When doing online research for property or land other than the tax assessment officer where can I look.
Have you tried https://www.netronline.com/? It lists and allows access to all State and Municipalities that have active websites.
What are you looking for? I use the GIS maps alot which links to property cards etc. I find the info is often a bit dated though.
Thank u I’m grateful for info.
You can also go to Google Search and type the name of the county and add the keyword property search/appraiser.
Land development requires a mix of instinct and intelligence from the first step—finding land. And if a project is delayed, it takes sound judgment and even sheer guts to decide whether to keep fishing or cut bait.
To buy the largest parcels and navigate long approval cycles, national builders bring world-class analytical tools and economies of scale to bear. Small builders can achieve comparable margins through market familiarity and by moving with agility.
So whether a project involves four lots, four city blocks or 40,000 green acres, any builder can win in the land game. But to do so requires doing the homework long before doing the deal. These 3 tips can get you started.
- Walk the Walk
Successful builders/developers take the term “walk the walk” as a literal first step. A firsthand view helps identify potential problems and opportunities.
Eric Wittenberg, president and CEO of McStain Neighborhoods in Boulder, Colo., never buys land without walking it and studying its attributes. “I also drive around it in ever-widening circles. You learn a ton that way,” he says. “I know a lot of people who have bought land by looking at maps. That’s a big mistake. There could be a nuclear power plant or some other undesirable feature a few blocks away. And just the opposite can happen - you may find a gem of a lake, connected by a trail right to the land, that’s off the map.”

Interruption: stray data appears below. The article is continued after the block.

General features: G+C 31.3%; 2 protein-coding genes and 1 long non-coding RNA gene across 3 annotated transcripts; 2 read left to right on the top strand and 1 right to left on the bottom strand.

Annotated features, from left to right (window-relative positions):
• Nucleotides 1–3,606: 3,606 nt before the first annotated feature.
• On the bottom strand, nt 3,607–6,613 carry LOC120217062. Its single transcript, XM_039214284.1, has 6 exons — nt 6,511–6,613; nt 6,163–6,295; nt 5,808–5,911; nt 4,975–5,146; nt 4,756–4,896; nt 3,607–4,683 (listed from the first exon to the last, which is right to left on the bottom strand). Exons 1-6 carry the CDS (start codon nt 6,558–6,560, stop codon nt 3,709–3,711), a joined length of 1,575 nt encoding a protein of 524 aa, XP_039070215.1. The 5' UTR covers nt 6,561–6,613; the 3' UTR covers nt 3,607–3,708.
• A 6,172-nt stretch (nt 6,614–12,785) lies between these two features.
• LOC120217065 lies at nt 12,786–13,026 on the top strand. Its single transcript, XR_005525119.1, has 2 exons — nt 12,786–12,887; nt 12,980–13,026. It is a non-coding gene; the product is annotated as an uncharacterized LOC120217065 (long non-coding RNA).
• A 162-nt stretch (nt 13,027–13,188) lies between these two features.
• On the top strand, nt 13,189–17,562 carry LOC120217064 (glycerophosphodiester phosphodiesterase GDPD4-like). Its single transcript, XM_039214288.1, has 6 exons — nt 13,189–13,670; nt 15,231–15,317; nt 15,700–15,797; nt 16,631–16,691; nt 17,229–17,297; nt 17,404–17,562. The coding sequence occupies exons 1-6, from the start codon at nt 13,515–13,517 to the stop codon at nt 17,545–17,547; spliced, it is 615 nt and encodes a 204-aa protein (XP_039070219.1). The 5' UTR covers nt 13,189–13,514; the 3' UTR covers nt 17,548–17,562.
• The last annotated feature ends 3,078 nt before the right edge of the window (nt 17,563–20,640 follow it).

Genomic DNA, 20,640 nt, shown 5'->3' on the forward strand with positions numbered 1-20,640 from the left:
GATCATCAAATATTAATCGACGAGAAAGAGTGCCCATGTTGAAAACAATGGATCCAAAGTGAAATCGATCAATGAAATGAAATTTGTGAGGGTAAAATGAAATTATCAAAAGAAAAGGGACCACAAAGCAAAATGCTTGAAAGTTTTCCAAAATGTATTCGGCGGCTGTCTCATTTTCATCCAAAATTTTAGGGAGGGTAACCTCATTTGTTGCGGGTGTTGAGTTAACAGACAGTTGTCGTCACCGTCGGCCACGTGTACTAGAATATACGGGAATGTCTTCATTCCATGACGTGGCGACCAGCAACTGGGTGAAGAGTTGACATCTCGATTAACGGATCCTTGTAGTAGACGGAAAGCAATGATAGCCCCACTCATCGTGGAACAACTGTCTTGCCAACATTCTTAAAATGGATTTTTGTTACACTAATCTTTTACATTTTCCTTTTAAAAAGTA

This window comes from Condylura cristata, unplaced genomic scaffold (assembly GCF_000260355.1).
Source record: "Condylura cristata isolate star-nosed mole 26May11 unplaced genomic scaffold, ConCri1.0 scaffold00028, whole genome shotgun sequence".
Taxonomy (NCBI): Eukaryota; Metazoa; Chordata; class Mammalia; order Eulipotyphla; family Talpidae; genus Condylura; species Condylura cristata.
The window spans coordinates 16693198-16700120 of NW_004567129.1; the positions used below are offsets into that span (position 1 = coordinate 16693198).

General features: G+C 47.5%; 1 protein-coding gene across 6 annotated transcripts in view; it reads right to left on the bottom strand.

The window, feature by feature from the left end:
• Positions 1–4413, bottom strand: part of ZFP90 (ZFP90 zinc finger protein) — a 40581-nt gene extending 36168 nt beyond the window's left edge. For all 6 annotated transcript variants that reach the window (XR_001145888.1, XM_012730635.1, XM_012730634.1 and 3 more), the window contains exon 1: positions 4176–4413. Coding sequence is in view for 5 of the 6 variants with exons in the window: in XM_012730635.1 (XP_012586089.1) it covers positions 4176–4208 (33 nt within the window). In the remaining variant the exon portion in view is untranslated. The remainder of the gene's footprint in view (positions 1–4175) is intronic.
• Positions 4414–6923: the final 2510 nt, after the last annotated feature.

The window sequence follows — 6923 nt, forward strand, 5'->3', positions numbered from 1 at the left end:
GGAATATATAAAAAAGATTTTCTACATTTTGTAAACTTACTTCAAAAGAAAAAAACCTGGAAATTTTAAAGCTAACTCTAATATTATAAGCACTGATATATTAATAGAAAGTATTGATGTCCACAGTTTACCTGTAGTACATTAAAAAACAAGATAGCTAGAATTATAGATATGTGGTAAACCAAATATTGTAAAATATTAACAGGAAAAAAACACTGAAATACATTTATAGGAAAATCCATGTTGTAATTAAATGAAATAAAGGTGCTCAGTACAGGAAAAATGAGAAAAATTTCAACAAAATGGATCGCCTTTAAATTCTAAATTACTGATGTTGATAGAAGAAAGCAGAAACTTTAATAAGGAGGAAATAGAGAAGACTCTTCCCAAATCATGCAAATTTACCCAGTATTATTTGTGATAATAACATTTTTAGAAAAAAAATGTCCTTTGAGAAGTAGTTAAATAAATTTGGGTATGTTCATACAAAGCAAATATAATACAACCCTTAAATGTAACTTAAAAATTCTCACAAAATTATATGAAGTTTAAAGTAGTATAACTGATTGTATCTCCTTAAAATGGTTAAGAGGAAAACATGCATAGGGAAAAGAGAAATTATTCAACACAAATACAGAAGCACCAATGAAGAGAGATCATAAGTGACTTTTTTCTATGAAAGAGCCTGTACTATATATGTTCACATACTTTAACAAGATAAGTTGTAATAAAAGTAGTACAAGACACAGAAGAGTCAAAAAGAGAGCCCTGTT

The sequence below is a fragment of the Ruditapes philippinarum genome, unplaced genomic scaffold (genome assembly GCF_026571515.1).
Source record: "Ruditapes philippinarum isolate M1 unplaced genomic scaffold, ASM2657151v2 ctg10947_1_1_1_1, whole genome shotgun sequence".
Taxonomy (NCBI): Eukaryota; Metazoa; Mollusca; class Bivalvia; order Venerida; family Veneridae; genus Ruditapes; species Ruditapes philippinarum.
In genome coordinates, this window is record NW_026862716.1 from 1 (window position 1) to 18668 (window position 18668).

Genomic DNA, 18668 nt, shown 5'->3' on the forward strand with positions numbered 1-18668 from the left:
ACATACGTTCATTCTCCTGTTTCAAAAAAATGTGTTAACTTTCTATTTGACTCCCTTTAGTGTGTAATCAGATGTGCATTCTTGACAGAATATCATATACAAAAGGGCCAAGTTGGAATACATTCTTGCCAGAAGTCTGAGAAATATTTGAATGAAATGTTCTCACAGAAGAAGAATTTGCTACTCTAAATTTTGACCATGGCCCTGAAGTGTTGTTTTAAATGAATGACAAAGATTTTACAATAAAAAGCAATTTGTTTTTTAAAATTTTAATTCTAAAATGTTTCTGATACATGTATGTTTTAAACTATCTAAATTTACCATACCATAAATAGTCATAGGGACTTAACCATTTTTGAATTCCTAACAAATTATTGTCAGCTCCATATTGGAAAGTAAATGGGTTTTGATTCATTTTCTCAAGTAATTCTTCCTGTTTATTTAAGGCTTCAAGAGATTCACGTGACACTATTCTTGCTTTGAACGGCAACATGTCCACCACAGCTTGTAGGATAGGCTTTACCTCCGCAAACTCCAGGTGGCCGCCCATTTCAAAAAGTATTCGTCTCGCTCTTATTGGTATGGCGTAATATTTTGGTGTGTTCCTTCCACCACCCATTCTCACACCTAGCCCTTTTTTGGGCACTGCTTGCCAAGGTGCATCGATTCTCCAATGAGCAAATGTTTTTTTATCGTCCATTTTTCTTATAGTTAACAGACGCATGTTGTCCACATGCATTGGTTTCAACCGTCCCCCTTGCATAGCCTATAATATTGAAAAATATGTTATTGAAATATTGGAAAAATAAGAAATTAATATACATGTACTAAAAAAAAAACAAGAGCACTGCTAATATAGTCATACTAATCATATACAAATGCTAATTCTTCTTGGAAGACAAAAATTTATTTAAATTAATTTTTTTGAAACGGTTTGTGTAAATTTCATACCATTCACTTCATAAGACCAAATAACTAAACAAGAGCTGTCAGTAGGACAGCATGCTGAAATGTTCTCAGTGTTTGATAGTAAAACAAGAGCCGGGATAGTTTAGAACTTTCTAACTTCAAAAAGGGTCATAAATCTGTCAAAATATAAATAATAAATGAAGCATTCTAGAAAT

Tom Stephani, president of developer Rosenthal Co. and its building arm, William Thomas Homes, in Crystal Lake, Ill., jokes that his dog found the parcel for his first master plan. The companions “walked and walked” to sniff out what would become Dole Crossing, an enclave of 27 detached single-family homes in Crystal Lake.
Once they find a promising parcel, builders need to determine its ownership. A friend referred Stephani to the Dole Crossing landowner. “It’s amazing how many people will help you if you just ask for help,” says Stephani.
Next, get a current survey and secure accurate zoning and legal description of the property. Unknowns can remain, however, particularly with infill sites. In Stephani’s case, neither the landowner nor city hall knew of the coal conveyor and heating equipment buried beneath a 1-acre greenhouse built in the 1920s. Another builder, excavating an imploded building, pulled a Volkswagen Beetle from the foundation. Even seeming greenfield sites can turn up environmental or archaeological surprises.
- Find Small Sites on Websites
Some builders find land by letting their fingers do the walking—on a keyboard. In addition to brick-and-mortar real estate agencies that retail conventional properties on their Web sites, the Internet is brimming with foreclosure properties from private and even government sellers. The parcels typically are less than 10 acres, but sometimes lots are contiguous, although one lost bid could spoil a field of development dreams.At one point in April, Elko County, Nev., listed 328 tax-defaulted properties at bid4assets.com, with minimum bids at $400 and $600. eBay is filled with real estate listings, including those from other sites such as governmentauction.com.